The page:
How to test oil pressure with an oil pressure gauge
What tools you need to test oil pressure with a gauge
Here’s how to test oil pressure using a mechanical gauge. A mechanical or digital oil pressure gauge attaches to your engine
in place of the oil pressure sensor, so you’ll have to remove the sensor first. To do that you’ll need a special oil pressure sensor socket. Rent a set of oil pressure sensor sockets and an oil pressure gauge from a local auto parts store.
Disconnect the electrical connector
Late model vehicles use locking electrical connectors with an internal silicone seal to keep out water and road grit. These connectors often have locking devices that must be removed or slid to the side to allow removal. Or, the connector may have a spring loaded catch. Over time the plastic connector can become brittle and crack, so exercise caution when removing the connector.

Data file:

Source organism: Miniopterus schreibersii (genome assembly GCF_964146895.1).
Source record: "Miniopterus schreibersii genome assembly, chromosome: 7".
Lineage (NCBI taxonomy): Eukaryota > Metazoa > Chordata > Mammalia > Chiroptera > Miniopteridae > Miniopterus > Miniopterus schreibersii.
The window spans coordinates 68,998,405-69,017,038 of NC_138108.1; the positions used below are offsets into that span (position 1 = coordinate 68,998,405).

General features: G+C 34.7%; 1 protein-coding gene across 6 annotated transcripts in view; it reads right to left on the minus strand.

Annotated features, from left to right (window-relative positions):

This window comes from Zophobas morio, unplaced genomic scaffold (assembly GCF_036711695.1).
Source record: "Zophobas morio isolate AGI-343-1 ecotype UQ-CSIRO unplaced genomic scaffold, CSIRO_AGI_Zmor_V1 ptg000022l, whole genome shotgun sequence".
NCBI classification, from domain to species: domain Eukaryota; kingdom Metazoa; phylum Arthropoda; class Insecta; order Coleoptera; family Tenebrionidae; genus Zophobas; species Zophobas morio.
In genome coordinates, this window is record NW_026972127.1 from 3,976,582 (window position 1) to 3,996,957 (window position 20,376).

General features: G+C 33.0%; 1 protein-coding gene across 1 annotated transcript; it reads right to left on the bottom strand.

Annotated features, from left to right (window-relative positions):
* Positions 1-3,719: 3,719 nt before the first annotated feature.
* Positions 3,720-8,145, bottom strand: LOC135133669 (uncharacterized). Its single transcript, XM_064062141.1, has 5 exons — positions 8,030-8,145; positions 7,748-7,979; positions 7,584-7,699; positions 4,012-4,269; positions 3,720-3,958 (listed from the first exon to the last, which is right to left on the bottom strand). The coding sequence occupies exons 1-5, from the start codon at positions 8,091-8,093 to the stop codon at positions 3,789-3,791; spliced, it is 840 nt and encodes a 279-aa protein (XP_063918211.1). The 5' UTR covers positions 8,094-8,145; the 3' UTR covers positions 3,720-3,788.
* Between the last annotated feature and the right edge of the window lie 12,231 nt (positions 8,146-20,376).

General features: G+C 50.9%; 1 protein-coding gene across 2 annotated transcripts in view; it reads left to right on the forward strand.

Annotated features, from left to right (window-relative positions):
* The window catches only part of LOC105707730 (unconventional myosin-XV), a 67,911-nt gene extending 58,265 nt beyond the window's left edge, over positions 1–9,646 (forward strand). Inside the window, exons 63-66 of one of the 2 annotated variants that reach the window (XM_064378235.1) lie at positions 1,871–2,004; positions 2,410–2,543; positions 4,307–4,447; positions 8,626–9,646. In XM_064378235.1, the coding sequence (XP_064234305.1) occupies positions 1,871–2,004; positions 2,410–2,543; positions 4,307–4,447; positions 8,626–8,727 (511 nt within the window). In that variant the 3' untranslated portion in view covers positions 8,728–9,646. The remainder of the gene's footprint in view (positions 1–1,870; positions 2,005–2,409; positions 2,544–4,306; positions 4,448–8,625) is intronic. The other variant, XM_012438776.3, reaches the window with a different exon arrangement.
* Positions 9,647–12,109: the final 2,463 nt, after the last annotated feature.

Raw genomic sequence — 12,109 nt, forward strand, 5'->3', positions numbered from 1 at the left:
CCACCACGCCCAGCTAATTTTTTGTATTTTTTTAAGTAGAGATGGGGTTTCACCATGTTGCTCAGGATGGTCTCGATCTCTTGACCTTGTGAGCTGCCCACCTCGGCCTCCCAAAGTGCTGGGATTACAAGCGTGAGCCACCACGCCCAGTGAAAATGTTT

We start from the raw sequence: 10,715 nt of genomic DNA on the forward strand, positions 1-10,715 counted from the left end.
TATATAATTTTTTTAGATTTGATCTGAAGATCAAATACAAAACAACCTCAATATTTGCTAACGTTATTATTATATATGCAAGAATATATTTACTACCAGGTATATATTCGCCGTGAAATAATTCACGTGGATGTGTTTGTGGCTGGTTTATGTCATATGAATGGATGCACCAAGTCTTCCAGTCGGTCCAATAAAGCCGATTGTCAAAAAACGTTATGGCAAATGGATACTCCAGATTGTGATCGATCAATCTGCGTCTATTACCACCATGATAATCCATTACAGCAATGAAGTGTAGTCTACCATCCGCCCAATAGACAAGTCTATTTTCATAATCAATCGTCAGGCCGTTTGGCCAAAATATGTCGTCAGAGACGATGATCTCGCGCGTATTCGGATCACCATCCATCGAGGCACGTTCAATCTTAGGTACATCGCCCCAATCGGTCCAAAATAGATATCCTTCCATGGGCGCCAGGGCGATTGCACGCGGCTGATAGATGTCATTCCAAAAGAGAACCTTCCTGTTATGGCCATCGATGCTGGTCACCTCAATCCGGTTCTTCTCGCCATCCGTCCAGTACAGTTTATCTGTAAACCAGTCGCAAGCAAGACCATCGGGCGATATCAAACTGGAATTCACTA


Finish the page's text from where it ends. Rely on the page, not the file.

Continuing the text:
Unscrew the old oil pressure sensor. Lefty loosey, righty tighty on these units.
Attach the oil pressure gauge
Install the gauge fitting and hose to the oil pressure sensor port and tighten snuggly.
Test oil pressure
Start the engine and note the gauge reading at startup. A good oil pump should generate 30-60-psi at startup and then drop as the engine heats up and the oil thins. Once the engine is fully warmed up, oil pressure must exceed 7-psi at idle and should rise and fall as you increase and reduce RPMs. If the oil pressure drops below 7-psi, that’s a sign of a serious problem. See this post
Replace oil pressure sensor
See this post on how to replace oil pressure sensor
©, 2017 Rick Muscoplat
Posted on by Rick Muscoplat